For Joseph the miracle of the Incarnation almost caused him to stumble, but his willingness to trust in God resulted in his becoming a saint.
Palestine was under the heavy hand of big government in the form of the Roman imperium. Thus, Jesus was born into occupation territory and enjoyed none of the political privileges like that enjoyed by a Roman citizen. A government census forced Joseph and Mary to leave their home in Nazareth and travel all the way to Joseph’s ancestral home in Bethlehem (Luke 2:1-2). One can imagine the upheaval of large number of peoples traversing the land to register with government authorities; Joseph and Mary in the late stages of pregnancy waiting in long lines to meet with government officials. The census was not for the benefit of the people. Ancient rulers relied on census for taxation purposes.
Palestine at the time was under the rule of Herod, a “client” king of the Romans (Barnett p. 72). Herod’s basis for rule was tenuous. Although a “local” ruler, his ancestry traced back to the Idumaeans, the descendants of the Edomites. Because he could not claim descent from David’s line his claim to the throne was vulnerable to counter claims. In recognition for Herod being a valuable ally to the Romans, the Roman senate gave him the title “king of the Jews.” So it is no little surprise that when the Magi showed up asking: “Where is the one who has been born king of the Jews? We saw his star in the east and have come to worship him” (Matthew 2:2) that Herod’s usual paranoia would ratchet up considerably. First, he resorted to guile hoping to use the Magi as scouts to locate the Christ child. Then when he found himself thwarted he went on a murderous rampage ordering the slaughter of all boys two years and under in and around Bethlehem (Matthew 2:16).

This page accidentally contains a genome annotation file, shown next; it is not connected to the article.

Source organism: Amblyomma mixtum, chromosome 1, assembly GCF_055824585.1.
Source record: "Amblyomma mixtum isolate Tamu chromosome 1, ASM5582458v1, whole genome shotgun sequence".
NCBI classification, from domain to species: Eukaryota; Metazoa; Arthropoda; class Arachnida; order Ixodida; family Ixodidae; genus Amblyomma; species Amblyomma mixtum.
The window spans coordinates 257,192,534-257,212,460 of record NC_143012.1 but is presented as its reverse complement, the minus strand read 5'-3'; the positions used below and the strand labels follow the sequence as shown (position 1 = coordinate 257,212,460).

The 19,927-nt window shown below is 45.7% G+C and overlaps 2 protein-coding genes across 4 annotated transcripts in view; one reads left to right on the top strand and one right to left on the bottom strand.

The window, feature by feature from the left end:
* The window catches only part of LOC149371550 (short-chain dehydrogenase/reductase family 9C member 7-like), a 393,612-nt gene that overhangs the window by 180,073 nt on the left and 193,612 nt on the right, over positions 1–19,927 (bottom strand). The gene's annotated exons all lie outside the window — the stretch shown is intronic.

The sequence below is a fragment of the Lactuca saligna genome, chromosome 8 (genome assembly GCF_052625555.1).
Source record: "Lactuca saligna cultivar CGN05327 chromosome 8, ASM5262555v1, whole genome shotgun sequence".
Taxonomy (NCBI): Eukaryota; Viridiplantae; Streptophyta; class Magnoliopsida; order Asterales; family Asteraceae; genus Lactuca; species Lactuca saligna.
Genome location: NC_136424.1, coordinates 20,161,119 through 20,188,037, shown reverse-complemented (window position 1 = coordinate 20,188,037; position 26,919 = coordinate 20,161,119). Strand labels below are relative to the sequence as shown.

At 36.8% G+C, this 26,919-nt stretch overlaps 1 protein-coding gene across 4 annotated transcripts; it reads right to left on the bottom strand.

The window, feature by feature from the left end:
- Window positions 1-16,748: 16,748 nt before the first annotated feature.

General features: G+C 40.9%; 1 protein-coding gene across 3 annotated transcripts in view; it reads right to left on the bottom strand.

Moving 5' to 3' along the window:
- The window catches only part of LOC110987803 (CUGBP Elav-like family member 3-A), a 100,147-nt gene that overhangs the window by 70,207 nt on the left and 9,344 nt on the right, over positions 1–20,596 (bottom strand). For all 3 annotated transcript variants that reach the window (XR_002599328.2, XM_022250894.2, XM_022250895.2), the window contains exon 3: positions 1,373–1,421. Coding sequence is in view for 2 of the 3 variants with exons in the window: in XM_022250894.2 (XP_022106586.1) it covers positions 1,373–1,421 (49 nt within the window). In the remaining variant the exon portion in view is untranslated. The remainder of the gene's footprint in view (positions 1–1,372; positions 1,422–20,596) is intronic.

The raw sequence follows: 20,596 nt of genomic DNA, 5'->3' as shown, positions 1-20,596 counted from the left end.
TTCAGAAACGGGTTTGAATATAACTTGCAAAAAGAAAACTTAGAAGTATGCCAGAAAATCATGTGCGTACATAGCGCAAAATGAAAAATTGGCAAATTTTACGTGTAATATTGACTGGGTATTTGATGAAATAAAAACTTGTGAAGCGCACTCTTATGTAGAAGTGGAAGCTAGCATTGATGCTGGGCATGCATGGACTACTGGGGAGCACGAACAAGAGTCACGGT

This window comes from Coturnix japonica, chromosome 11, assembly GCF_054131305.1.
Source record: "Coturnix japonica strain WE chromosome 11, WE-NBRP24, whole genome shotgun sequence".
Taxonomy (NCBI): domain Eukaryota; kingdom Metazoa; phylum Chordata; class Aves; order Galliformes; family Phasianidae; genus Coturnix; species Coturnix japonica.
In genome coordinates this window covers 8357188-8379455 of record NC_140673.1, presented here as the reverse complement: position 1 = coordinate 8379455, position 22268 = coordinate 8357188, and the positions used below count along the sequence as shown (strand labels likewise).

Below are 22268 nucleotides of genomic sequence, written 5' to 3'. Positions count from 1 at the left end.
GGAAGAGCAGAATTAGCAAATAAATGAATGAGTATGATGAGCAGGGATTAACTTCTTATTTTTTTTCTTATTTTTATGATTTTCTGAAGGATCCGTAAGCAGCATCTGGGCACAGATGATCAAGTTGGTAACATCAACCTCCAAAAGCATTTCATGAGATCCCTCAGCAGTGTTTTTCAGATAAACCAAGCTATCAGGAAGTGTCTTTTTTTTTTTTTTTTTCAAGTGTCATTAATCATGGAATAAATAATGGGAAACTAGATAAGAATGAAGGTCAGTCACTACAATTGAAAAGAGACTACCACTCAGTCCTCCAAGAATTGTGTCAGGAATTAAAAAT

Jesus was a political refugee. Joseph was warned in a dream to take the Child and his mother and to escape to Egypt (Matthew 2:13-14). Most likely, Jesus spent his infancy in Alexandria where there was large population of Jews (Barnett p. 100). After a few years of relative safety Joseph sought to return to Judea but fearing the new ruler Archelaus took his family further north to Galilee. In AD 6 the Romans in response to complaints against Archelaus annexed Judea bringing the heartland of Judaism under direct Roman rule. Direct Roman rule would bring the horrific capital punishment crucifixion and a string of procurators including Pontius Pilate who would one day order the crucifixion of the Christ Child.